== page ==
Donders Institute for Brain, Cognition and Behaviour
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Danting Meng


What's your name, nationality, current function, and department
My name is Danting Meng and I’m from China. I am now a 2nd-year PhD candidate, working in the Donders Center for Cognitive Neuroimaging.

What is the topic of your PhD project and how does your work look like in practice?
My PhD project is about statistical learning with multisensory information. Statistical learning is the ability to extract regularities from the environment over time. For example, infants are able to segment words from an artificial language containing no cues to word boundaries other than the transitional probabilities. Or we could utilize the traffic lights regularities to predict the next traffic light is green or not and prepare our motor actions to cross the road. What I am interested in is how people learn the regularities with multisensory information.

In practice, it’s like most experimental studies. I do literature review and do experiments on normal humans with neuroimaging methods. In many cases, the participants are undergraduates or postgraduates. After I collect enough data, then I need to analyze them to get exciting results with concise and informative plots. Then publish it if things go well :).

What did you want to be when you were younger?
I dreamed to be a teacher when I was a child, a talented, elegant, patient, and responsible teacher.

What has your career path been so far and how did you come to your current position?
I hoped to be a scientist or university teacher 5 years ago, so it’s necessary for me to obtain a PhD. Then I took part in Postgraduate Admission Test and got my master's degree in 2020. Then I chose a foreign university to pursue my PhD for a broader vision and achieve my study abroad dream, so now I am here!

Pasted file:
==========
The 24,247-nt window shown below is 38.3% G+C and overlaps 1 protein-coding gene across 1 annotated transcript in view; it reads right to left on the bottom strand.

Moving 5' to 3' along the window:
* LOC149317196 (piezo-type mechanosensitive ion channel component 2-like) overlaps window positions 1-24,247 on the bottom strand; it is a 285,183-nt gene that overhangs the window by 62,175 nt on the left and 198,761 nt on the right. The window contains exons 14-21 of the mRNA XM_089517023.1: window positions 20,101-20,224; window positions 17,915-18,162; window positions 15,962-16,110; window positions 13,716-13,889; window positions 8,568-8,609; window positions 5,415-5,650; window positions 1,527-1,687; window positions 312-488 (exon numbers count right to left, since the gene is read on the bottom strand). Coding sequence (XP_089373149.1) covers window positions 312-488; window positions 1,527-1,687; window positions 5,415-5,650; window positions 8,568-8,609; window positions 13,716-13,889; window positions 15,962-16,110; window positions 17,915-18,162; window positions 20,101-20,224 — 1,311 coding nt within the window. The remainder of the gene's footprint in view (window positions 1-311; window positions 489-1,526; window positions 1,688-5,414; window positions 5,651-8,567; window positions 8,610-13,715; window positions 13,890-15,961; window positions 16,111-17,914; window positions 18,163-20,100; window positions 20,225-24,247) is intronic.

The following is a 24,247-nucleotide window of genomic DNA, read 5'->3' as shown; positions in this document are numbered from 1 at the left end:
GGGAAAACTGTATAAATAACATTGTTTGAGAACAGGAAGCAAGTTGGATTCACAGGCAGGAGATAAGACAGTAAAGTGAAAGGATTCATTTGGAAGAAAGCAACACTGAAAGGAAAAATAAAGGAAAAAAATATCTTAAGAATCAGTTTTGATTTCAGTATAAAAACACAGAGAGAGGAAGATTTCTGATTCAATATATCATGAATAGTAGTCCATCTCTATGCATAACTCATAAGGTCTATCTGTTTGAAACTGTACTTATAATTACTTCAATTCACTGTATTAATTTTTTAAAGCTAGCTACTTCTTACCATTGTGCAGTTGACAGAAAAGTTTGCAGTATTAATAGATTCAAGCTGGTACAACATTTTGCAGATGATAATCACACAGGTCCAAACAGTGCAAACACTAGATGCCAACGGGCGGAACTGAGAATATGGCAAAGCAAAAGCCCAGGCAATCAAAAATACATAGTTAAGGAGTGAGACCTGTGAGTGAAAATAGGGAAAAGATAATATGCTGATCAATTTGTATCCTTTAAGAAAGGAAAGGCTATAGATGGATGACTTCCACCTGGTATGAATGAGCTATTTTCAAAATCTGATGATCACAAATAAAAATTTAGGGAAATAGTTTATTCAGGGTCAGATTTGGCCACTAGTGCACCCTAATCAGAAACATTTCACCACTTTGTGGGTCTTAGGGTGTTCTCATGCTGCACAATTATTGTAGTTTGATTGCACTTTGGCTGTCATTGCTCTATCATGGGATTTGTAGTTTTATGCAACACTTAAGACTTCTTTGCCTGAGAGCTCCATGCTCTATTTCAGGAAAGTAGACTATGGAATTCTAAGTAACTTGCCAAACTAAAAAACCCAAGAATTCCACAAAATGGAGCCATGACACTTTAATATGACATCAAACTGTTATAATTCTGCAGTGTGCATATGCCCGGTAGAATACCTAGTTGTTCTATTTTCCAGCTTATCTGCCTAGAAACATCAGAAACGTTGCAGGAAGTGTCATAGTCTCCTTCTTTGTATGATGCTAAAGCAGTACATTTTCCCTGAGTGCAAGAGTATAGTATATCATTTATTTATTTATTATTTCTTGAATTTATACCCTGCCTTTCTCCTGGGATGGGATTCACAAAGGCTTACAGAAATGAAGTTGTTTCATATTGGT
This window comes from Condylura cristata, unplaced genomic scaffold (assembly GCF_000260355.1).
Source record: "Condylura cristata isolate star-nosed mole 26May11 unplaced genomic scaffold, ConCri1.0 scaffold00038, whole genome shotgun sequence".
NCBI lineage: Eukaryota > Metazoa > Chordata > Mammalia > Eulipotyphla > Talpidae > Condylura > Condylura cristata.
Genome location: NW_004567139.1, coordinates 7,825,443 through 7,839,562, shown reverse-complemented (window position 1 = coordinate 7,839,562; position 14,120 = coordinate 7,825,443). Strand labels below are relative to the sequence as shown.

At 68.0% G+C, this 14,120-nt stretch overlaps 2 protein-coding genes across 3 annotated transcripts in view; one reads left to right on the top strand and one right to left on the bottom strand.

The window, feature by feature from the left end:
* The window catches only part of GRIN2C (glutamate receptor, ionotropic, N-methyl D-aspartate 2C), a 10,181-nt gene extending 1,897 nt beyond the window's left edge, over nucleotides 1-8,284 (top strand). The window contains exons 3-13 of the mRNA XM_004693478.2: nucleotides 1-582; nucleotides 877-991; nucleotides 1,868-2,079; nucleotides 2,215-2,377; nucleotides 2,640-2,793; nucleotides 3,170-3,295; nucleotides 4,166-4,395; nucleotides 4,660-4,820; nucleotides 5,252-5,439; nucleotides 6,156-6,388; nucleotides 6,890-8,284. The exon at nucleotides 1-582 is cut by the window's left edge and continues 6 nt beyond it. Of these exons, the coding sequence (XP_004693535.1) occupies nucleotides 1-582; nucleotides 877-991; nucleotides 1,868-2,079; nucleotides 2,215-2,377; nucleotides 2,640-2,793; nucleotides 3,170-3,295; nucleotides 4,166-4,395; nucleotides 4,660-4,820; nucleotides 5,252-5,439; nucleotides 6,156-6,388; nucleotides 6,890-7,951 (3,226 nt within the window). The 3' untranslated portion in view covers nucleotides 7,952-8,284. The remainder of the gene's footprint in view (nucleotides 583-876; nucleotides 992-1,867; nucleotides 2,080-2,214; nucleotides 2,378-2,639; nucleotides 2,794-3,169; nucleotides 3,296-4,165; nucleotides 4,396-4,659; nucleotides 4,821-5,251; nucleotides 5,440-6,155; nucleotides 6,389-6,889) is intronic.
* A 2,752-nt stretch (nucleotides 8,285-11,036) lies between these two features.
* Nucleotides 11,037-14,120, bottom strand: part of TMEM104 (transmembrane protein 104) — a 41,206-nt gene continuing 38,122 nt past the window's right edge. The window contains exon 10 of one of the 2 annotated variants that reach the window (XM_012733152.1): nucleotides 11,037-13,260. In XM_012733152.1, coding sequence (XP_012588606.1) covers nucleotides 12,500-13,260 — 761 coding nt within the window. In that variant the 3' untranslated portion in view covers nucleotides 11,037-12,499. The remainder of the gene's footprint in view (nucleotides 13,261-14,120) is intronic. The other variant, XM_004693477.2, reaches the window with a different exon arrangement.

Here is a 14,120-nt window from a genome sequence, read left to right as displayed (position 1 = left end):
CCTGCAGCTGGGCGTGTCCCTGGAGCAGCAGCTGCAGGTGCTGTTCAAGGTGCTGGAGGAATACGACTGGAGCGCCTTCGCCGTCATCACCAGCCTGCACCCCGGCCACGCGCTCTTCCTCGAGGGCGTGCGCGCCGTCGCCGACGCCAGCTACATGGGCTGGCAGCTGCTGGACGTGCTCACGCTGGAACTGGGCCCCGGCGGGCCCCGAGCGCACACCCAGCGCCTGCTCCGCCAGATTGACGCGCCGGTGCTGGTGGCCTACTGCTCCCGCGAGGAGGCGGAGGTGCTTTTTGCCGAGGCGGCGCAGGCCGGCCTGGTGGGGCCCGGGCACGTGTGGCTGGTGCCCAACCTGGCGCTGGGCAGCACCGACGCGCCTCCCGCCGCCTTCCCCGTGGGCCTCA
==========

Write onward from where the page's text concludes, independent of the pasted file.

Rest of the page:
What aspect of your job is or has been a challenge for you?
The Interdisciplinarity in the neurosciences. Researchers need to study multiple fields such as biology, psychology, statistics, and even engineering. But that‘s also one of its charming and exciting aspects.

What does your perfect weekend look like?
Spend time in nature with friends or family on Saturday. Physically detach from work. Lovely weather could make it perfect in the Netherlands.

Sort out the house, organize the folders on the computer, conduct a weekly review, reflect on the past week, and plan the action for next week. If not, it’s also OK. Anyway, a relaxing and recharging Sunday, nothing must do.

What is the most important advice you want to share with Donders PhD candidates?
Keep positive. Doctoral researchers commonly face many different kinds of obstacles during their doctorate. Problems could always be solved, whether you believe it or not.

PhD is not your Life It is just a part of your life. Just enjoy! Both PhD life and your life.

What do you wish you would have known when you started your PhD project?
Don’t compare yourself with others. Don’t be worried if your progress is not so fast, because all PhD programs are different. Everyone’s PhD growth curve is not the same, it's possible that your growth curve is more like an exponential function rather than a power function. Just do it at your own pace and step by step.

What are you looking forward to in life?
Be happy every day! Not every day must be a good day, but there will always be something good about every day.